Rob Komosa dies more than 13 years after life-changing football injury
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Rob Komosa graduated from Palatine High School.
Daily Herald file photo
Daily Herald file photo
Rob Komosa, who was critically injured during a high-school football practice more than 13 years ago, has died, sources close to his family said.
Komosa died at his home on Saturday night after he suffered breathing complications and was unable to be revived, confirmed longtime family friend and supporter Deacon Don Grossnickle, who said he was devastated by the loss.
Komosa, then 17, suffered a life-changing injury during football practice at Rolling Meadows High School on Oct. 6, 1999, that left him unable to walk, move his arms and legs, or breathe on his own.
In the wake of Komosa's injury, the community rallied around him, raising tens of thousands of dollars to help the working-class family move from their cramped home in Arlington Heights to a larger, handicapped-accessible home in Mount Prospect. The Duchossois family, owners of Arlington Park, donated a handicapped-accessible van.
Years later Komosa moved to a home he helped design in Barrington Hills, which his family was able to afford after Komosa was awarded a $12.5 million settlement from Northwest Suburban High School District 214 in 2005.
"Rob Komosa awakened a sleeping giant of compassion and caring with thousands of people in the Northwest suburbs," Grossnickle said of the outpouring of support in the years after the accident.
In a 2009 interview with Daily Herald columnist Burt Constable near the 10th anniversary of his accident, Komosa said he was better off than other people with disabilities who don't have his financial wherewithal or support from friends, family and strangers. He said that while he never had a date with a girl, he did get to visit Poland, where his family is from, before his injury.
"I have a lot of mixed and different emotions, but for the most part I know you can't really control the world," Komosa told the Daily Herald at the time.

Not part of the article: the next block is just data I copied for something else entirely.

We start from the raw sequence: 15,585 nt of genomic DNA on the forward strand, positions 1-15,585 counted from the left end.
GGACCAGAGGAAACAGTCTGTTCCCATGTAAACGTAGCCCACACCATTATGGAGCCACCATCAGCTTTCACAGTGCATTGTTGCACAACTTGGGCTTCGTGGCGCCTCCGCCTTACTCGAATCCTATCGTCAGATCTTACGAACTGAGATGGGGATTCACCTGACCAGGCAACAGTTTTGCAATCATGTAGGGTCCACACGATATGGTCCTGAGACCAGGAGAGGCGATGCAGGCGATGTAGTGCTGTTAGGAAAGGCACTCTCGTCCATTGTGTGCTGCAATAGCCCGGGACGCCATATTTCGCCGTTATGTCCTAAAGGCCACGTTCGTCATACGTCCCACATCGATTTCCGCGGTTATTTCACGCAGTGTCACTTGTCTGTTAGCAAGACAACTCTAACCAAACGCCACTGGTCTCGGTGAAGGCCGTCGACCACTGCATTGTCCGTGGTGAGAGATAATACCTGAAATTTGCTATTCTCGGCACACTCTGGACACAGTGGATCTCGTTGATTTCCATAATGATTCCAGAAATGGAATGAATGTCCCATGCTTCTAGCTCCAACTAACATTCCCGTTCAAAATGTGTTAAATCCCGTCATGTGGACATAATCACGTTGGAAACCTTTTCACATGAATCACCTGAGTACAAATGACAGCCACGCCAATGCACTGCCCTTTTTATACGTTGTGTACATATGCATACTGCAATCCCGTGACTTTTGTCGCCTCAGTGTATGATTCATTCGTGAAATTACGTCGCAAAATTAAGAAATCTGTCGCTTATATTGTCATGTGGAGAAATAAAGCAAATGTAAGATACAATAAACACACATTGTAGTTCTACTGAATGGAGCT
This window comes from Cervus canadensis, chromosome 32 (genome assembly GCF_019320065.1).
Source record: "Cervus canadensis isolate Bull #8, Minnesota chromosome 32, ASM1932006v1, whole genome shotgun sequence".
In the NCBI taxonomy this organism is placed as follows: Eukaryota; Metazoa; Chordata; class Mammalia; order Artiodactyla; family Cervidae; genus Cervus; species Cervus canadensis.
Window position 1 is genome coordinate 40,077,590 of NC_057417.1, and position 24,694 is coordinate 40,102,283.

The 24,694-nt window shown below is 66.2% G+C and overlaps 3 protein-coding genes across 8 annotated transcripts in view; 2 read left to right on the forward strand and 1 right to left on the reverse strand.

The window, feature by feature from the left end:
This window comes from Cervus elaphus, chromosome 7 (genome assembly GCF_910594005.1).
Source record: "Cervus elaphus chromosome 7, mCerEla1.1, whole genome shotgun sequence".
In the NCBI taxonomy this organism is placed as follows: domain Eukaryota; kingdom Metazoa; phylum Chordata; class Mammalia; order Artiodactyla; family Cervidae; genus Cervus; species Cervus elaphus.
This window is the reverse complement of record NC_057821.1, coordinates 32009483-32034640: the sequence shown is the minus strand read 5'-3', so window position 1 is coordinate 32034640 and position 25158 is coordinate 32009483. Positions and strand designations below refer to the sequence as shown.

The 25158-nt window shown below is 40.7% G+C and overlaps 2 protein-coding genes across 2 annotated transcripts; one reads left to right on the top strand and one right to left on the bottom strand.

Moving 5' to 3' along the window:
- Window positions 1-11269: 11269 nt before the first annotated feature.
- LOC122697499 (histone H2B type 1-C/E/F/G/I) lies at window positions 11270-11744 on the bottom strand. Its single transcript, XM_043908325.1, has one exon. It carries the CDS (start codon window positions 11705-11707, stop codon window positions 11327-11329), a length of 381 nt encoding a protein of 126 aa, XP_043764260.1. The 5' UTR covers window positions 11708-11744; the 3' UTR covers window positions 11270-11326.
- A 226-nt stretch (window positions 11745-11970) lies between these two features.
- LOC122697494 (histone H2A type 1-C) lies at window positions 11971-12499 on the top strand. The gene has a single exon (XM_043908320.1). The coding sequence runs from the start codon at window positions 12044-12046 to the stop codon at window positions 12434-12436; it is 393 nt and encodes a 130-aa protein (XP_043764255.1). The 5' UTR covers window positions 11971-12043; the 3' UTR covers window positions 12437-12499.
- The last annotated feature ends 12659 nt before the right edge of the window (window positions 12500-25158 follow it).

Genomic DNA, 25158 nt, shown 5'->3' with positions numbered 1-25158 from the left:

"I've had dreams of me driving, me in my wheelchair being half-paralyzed but half-able to do things on my own," he told Constable in 2009. "I've had dreams where I'm walking and still have the ventilator and the chair behind me. I wake up and see that I'm in my room still paralyzed, and wishing I could go back to my dreams."
Komosa's ability to persevere and inspire fueled the creation of The Gridiron Alliance, a charity dedicated to helping other injured athletes, which Grossnickle said was part of Komosa's legacy.
"He made a difference with his life, not as a person with a disability, but as a person with a mission," Grossnickle said of Komosa's and the Gridiron Alliance's quest to help other disabled athletes.
"Losing Rob in this fight just goes to show that when this happens to someone, we need help for the rest of our lives and it's not an easy life to live," said Kenneth Jennings, chairman of the Gridiron Alliance. "For his life to be gone at such a young age is a tragedy and not something we can continue to sit back and watch happen."
Grossnickle credited Komosa's positive spirit and his family's care and support for helping him beat the odds and live for more than 13 years after his accident.
"He never let his pain and agony show," Grossnickle said. "There is not one person who could ever say Rob Komosa complained. That's what was so magnetic about him — his radiance, his smile and his strength."
Former Daily Herald reporter Erin Brooks said she was one of many to be moved by his story over the years.
"Rob's story was such a powerful force in my life. Being able to chronicle his triumphs in the aftermath of tragedy was a blessing for me, not just as a young reporter, but as a person," Brooks said. "He taught me — and, I'm guessing, many others — that the very things we take most for granted — breathing air into our lungs, walking, running — are the greatest gifts. His legacy will live on in all of us who were lucky enough to have our paths cross with his."
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